If you're contact printing with your 8x10 negatives, diffraction will be of no concern. If you're enlarging, I'd suggest that you obtain a copy of two articles that appeared in the March/April issue of "Photo Techniques" magazine entitled "Image Sharpness and Focusing the View Camera" and "View Camera Focusing." Back issues of this magazine are usually available. These two articles demonstrate, at least to my satisfaction, that the sharpest image isn't necessarily produced by the widest aperture, even assuming that you are in a position to use the widest aperture (i.e. that depth of field is of no concern). According to the tests run by the authors of these two articles, there is an optimum aperture with any lens in any given situation - if the aperture used is smaller than, or larger than, the optimum aperture then there will be some unnecessary degradation of the image. The article explains how to determine this optimum aperture in any given situation with any lens and it's quite easy to do. Of course I think anyone using 8x10, as I do, needs to remember that when we talk about "degradation" with an 8x10 negative we may not be talking about something that is even observable to the naked eye in the print and certainly not something that makes the print look horrible. I've made quite a few photographs at f 64 and enlarged the 4x5 negative to 11x14 without any problems that were obvious to me. OTOH, I remember Howard Bond saying in an article somewhere that he made one negative a F 64 and the resulting print looked so bad that he's never made another one. As between me and Howard Bond, you probably should listen to Howard Bond : - )
-- Brian Ellis (email@example.com), January 03, 2001.
The articles that Brian refered to are available on the LF page as references. See "How to select the f-stop ", http://www.cs.berkeley.edu/~qtluong/photography/lf/fstop.html.
-- Q.-Tuan Luong (firstname.lastname@example.org), January 03, 2001.
Any distortion of the image, whether caused by diffraction, lens aberration, problems with film flatness etc. will of course become more obvious the more that the negative is enlarged.
However, that is only part of the reason why diffraction is a greater problem for smaller format cameras when they are stopped down.
Diffraction occurs when light travels through a small opening. The smaller the opening then the greater the degree of diffraction. When diffraction occurs there is a scattering of some of the light which tends to degrade the quality of the image.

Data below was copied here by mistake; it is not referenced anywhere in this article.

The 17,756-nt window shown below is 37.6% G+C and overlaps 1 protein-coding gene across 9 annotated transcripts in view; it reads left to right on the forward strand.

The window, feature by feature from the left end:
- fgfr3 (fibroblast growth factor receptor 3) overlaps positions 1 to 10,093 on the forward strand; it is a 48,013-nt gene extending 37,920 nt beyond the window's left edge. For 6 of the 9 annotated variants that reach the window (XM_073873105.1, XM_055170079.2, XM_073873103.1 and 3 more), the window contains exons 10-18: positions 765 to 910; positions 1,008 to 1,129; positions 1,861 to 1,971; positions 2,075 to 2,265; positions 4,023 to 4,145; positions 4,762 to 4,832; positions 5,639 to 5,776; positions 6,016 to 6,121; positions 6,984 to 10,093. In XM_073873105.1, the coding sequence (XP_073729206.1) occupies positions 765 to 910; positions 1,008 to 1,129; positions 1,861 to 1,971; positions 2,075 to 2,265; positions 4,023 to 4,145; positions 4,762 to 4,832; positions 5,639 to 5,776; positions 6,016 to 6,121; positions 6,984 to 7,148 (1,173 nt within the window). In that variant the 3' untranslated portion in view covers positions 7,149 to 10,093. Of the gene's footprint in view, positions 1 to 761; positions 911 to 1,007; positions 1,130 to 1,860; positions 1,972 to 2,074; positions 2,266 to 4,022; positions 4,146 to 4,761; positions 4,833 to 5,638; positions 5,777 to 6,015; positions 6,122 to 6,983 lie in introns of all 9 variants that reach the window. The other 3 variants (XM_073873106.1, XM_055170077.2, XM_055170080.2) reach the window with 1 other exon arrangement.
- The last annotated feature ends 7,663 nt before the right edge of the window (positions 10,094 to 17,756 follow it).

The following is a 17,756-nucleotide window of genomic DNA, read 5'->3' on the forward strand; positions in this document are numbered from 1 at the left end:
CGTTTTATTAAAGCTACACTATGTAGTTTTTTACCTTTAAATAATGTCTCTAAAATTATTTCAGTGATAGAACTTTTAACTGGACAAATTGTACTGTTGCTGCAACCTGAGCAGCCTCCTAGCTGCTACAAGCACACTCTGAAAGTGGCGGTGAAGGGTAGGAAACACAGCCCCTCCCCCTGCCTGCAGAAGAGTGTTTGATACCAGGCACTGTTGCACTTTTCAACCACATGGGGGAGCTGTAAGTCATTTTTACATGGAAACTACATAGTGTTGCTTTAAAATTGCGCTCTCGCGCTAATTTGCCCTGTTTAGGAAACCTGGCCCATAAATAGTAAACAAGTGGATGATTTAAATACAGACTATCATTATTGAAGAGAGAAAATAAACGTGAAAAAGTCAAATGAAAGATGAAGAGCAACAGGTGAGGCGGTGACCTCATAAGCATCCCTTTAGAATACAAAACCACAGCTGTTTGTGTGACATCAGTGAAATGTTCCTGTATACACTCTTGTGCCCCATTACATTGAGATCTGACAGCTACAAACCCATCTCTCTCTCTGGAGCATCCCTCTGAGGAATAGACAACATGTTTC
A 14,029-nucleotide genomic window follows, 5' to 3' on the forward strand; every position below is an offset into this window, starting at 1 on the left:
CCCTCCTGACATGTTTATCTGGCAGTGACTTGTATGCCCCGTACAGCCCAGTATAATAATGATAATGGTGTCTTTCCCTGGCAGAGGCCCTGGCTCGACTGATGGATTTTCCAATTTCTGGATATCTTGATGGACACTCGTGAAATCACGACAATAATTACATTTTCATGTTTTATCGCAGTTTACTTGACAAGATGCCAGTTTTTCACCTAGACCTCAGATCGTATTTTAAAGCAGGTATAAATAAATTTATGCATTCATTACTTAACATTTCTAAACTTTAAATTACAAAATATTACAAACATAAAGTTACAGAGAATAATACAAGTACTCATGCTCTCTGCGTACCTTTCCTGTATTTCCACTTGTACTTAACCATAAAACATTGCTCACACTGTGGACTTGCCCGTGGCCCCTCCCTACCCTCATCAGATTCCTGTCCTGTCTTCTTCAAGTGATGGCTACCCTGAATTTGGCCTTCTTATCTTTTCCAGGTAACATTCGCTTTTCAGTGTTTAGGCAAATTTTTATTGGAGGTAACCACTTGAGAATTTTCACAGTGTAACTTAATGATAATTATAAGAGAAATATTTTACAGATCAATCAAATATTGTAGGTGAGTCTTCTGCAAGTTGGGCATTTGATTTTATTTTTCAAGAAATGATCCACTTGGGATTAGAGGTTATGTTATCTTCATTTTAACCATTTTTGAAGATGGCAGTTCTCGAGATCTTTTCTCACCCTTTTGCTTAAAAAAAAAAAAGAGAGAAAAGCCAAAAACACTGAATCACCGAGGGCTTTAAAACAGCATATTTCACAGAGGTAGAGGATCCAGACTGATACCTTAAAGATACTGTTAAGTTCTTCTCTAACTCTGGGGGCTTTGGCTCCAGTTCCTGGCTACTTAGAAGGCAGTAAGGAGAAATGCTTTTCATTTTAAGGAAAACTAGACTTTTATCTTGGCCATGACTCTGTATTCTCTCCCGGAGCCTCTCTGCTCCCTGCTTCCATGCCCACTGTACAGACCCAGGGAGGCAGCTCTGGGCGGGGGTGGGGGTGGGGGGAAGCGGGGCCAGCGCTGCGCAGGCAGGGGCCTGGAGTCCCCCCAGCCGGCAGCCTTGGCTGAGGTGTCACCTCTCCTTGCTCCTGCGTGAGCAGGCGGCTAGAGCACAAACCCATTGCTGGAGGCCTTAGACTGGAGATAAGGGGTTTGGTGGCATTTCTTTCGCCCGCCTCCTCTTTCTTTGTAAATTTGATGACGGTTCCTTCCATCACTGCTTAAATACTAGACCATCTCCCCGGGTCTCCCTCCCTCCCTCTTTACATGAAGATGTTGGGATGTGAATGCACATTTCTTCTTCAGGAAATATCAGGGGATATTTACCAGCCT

But whereas the amount of diffraction that occurs is directly linked to the diameter of the aperture, it is only indirectly linked to the f stop.
A 50 mm lens set at f16 will have an aperture diameter of 50/16 or approximately 3 mm. A 300 mm lens set at f16 will have an aperture diameter of 300/16 or approximately 19 mm. Therefore the degree of diffraction on the 50 mm lens at f16 is going to be much greater than on the 300 mm lens at the same f stop. In fact you would have to stop the 300 mm lens down to about f90 for the lenses to have the same aperture diameter and so the same degree of diffraction.
Large format cameras tend to be used with longer lenses and so diffraction is only going to be problematic when the lens is stopped down to a greater extent. But the difference in diffraction between the formats disappears if the same focal length lens is considered. And to say, for example, that on 4x5 cameras diffraction does not have an effect until the lens is stopped down to f32 or less is almost certainly true for a standard 150 mm lens but it is probably not true for a 47 mm lens.
-- Philip Y. Graham (PYG@plastsurg.com), January 03, 2001.
Just a note to add to the previous post. Strictly speaking, diffraction is a function of aperture size or the physical size of the hole and that is how it would be defined in a physics textbook. Which means that the larger area aperture in a 300mm lens at f/16 (as compared to a 50mm lens at f/16) should provide lower diffraction. However, diffraction patterns are angular patterns and as such are dependent on how far from the aperture you place the screen used to view it also. In photography, the aperture is at the optical center of the lens and the screen is (for infinity focus) one focal length away. The physical size of the diffraction blur is then the focal length divided by the apparent size of the aperture i.e., the definition of the f stop. Thus, in photography, diffraction is only a function of f stop and not a function of the focal length. In simpler terms, the larger aperture of the 300mm lens does offer lesser diffraction at the diaphragm (i.e., less bending around the diaphragm) but since the light now has a longer distance to travel (as compared to the 50mm lens), the smaller bending still results in a fair bit of blur at the viewing screen. Sorry to be pedantic but... We now return you to your regularly scheduled program. Cheers, DJ.
-- N Dhananjay (email@example.com), January 03, 2001.